2. Secondly, it errs in that Kant is neither a naturalist nor a materialist. Hence, it’s not at all obvious as to how his ethics are compatible with “clump” theory. This all goes back to the first part of the issue — how naturalists and materialists get the immaterial out of the purely material. They would have to provide a compelling materialist basis for rationality as well as value and goodness. These are challenging metaphysical and metaethical quagmires that go far beyond the scope here, and in my opinion, typical attempts at solving them are rife with difficulties. But once again, addressing those attempted solutions is not within the purview of this post.

B. UACs are inside of WACs, violating the latter’s bodily freedom to control their own inner physiological processes, thereby threatening their greater autonomy.
I believe there’s two ideas here: (A) There’s a right to control one’s bodily processes, and prohibiting abortion limits said right; (B) Given the nine months of physical and psychological demands of pregnancy and the years of responsibility caring for a new human person, unwanted fetuses hamper women from actualizing their aspirations, goals, desires and otherwise curtail their abilities to achieve economic and cultural parity with men. In other words, their autonomy — which literally means self-legislation — is diminished…

  1. …Or so the narrative goes. Implicit within A, there’s the assumption that the UAC don’t have the right to life, which is the matter of contention, and begs the question against the Pro-Life movement. It’s undoubtedly uncontroversial that people, regardless of sex, have the right to do with their individual bodies as they please. It’s also true that most everybody accepts there are legal and moral limits with what one can do with one’s meat suit. For instance, murder often involves using your body, whether it’s enacted with hands bare or wielding weapons, but both morally and legally, murder is an impermissible use of one’s body. Furthermore, it’s evident that abortion terminates life, i.e kills. So, once again why does the UAC’s size and location inside women’s wombs make abortion permissible and not murderous? A woman’s rights trump a fetus’ (that is if it’s even recognized as a person)? But that changes nothing, as both are clumps with only relative location and size differentiating the unborn from the woman. Isn’t it arbitrary to favor the woman, especially in lieu of  we often consider the innocent and defenseless — both of which the fetus instantiates — especially warranting special recognition and protection? Well, the fetus isn’t a person with rights. Yet, once more this begs the question against Pro-Lifers and takes us back to the post’s original dilemma about clumps.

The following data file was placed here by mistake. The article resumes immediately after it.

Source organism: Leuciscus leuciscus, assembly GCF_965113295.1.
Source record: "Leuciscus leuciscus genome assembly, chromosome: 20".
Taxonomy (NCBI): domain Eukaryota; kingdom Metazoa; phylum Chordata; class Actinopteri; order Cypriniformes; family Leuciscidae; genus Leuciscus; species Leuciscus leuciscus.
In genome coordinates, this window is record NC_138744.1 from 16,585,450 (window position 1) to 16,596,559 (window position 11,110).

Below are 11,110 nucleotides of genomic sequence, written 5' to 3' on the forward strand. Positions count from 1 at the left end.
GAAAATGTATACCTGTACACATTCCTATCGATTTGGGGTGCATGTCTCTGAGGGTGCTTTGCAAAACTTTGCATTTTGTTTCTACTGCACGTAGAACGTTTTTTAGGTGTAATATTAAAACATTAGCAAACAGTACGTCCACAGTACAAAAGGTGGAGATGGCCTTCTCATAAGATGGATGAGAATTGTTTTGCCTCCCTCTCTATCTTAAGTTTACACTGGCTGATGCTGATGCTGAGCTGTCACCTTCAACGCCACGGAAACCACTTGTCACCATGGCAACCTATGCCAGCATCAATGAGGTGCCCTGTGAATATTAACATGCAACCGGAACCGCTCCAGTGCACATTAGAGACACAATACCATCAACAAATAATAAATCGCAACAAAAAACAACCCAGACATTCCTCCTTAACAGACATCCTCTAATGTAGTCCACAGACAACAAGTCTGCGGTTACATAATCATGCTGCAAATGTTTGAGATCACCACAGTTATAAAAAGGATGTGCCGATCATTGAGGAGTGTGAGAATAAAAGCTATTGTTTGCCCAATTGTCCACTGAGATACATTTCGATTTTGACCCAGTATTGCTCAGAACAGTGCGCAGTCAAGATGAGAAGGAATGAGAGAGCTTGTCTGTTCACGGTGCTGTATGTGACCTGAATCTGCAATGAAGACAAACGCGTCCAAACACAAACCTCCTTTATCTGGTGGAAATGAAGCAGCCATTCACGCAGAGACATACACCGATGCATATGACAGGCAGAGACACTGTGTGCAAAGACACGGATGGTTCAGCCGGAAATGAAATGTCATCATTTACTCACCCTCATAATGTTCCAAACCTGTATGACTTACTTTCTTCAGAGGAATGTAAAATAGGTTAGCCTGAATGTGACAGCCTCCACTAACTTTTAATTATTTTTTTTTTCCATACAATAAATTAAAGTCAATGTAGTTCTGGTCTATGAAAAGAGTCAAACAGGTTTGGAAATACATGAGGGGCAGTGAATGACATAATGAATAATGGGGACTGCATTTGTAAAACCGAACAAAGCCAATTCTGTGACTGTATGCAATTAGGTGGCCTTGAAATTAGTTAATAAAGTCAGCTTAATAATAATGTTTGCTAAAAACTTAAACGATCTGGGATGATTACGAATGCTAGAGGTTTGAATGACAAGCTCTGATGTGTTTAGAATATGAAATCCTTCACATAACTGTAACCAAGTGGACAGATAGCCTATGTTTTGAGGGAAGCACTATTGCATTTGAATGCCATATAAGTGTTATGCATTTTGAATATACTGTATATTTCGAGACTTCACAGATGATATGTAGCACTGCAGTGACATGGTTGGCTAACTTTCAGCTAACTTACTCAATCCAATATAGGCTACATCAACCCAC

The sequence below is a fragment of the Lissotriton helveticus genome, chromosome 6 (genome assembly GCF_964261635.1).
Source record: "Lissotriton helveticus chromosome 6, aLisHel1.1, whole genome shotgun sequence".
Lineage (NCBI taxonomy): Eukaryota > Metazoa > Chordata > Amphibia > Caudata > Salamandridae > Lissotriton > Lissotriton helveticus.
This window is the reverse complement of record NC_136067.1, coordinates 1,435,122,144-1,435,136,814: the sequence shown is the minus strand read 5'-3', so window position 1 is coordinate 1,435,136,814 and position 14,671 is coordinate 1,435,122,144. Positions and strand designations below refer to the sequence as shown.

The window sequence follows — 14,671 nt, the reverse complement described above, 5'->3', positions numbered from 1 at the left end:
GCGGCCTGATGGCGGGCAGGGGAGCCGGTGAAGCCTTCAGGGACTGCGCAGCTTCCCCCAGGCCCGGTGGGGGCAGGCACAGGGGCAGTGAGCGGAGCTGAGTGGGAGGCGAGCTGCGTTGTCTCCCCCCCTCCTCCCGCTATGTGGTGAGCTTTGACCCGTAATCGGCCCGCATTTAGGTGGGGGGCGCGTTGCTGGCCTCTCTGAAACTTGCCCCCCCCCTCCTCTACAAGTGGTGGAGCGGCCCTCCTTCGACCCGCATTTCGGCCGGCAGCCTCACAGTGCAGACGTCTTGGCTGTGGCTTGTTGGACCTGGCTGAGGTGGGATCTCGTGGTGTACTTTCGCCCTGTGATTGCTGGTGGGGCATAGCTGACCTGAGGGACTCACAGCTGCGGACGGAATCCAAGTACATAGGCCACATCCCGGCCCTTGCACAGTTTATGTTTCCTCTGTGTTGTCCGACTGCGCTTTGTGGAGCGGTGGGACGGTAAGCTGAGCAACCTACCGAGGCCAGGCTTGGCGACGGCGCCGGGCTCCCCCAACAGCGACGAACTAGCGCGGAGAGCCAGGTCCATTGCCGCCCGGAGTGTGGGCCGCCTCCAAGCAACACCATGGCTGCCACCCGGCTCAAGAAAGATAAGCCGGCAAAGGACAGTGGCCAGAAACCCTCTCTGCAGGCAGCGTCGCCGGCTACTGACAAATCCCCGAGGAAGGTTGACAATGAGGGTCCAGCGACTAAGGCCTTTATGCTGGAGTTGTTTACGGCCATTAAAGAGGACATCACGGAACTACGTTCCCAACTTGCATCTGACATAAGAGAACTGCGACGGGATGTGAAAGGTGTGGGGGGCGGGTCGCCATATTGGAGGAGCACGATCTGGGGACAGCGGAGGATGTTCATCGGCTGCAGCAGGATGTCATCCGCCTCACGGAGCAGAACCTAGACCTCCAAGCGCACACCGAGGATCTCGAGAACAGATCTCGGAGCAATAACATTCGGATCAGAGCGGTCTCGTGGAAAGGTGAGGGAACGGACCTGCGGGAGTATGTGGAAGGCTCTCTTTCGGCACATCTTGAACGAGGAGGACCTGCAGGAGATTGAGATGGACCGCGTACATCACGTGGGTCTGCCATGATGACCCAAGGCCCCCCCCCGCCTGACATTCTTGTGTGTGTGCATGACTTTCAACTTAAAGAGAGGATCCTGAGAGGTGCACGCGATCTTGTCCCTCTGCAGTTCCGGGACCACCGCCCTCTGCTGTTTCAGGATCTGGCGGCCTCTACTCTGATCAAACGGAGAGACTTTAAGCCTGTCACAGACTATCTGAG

2. As for B, I don’t see how pregnancy impairs or — to borrow a currently infamous term — causes an “undue burden” on feminine autonomy. Women are CEOs, high-ranking government officials, academics, entertainers and all manner of active and successful contributors to society outside of the home. Taking away abortion as a last resort likely wouldn’t “relegate” the fairer sex to domestic servitude in the kitchens. With the mass accessibility of varieties of birth control, including abstinence, pregnancy can be forestalled, parenthood planned. Admittedly, everything doesn’t often occur as planned, but whose fault is that? If you play fast and loose and or gamble with the action that creates life, why should it be unjust that responsibility actually comes a’knocking to collect on that semen deposit with interest? Alas, this is the sort of moral dereliction and accompanying depravity that manifests when you sever freedom from personal responsibility.
  3. Lastly, how does A and B not violate Kant’s principle of universalizability? Is it not the case that aborting a fetus disrupts permanently its control of its bodily processes that grows more independent daily? Moreover, abortion doesn’t just ruin the UAC’s days. It rather definitively puts the kibosh on the greater future autonomy that belongs to the fetuses, many of whom are female. Thusly, A and B seem to be self-vitiating. There’s always the response UAC have no rights, but I hope it’s obvious now there’s a theme of begging the question and continual not moving past Go in such a such a retort.

See, abortion supporters who happen to be materialists and naturalists want morality and rights without invoking God, the supernatural or the transcendental. They love their Kantian dignity, autonomy and equality; that’s why I brought up der Alles-Zermalmer. Pity their precious social justice also faces pulverization but not from Kant. Their mores just are not very compliant to their preferred metaphysics. Atheism, let alone New Atheism, struggles to alchemize blood from this stone.

Clumps get in the way,

Modus Pownens